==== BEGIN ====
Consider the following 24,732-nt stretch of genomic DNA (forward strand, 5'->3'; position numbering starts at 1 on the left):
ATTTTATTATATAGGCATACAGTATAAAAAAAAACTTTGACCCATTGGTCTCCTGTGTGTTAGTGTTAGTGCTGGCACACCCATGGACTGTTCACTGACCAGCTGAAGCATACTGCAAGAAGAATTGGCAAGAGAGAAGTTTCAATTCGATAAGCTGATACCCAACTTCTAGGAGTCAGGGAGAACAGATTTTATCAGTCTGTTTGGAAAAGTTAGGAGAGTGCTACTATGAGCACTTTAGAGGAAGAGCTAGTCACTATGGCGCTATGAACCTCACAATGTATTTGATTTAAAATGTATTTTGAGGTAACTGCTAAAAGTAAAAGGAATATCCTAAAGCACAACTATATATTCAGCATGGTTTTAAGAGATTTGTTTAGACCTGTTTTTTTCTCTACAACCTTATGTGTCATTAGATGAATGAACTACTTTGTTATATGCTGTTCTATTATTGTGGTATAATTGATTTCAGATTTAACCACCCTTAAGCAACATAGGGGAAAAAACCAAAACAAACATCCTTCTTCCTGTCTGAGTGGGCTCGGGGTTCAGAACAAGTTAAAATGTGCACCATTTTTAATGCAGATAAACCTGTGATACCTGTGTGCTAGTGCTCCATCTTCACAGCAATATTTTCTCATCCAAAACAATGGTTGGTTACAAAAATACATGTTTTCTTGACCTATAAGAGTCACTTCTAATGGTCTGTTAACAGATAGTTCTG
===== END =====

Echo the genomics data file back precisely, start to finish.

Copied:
Consider the following 24,732-nt stretch of genomic DNA (forward strand, 5'->3'; position numbering starts at 1 on the left):
ATTTTATTATATAGGCATACAGTATAAAAAAAAACTTTGACCCATTGGTCTCCTGTGTGTTAGTGTTAGTGCTGGCACACCCATGGACTGTTCACTGACCAGCTGAAGCATACTGCAAGAAGAATTGGCAAGAGAGAAGTTTCAATTCGATAAGCTGATACCCAACTTCTAGGAGTCAGGGAGAACAGATTTTATCAGTCTGTTTGGAAAAGTTAGGAGAGTGCTACTATGAGCACTTTAGAGGAAGAGCTAGTCACTATGGCGCTATGAACCTCACAATGTATTTGATTTAAAATGTATTTTGAGGTAACTGCTAAAAGTAAAAGGAATATCCTAAAGCACAACTATATATTCAGCATGGTTTTAAGAGATTTGTTTAGACCTGTTTTTTTCTCTACAACCTTATGTGTCATTAGATGAATGAACTACTTTGTTATATGCTGTTCTATTATTGTGGTATAATTGATTTCAGATTTAACCACCCTTAAGCAACATAGGGGAAAAAACCAAAACAAACATCCTTCTTCCTGTCTGAGTGGGCTCGGGGTTCAGAACAAGTTAAAATGTGCACCATTTTTAATGCAGATAAACCTGTGATACCTGTGTGCTAGTGCTCCATCTTCACAGCAATATTTTCTCATCCAAAACAATGGTTGGTTACAAAAATACATGTTTTCTTGACCTATAAGAGTCACTTCTAATGGTCTGTTAACAGATAGTTCTG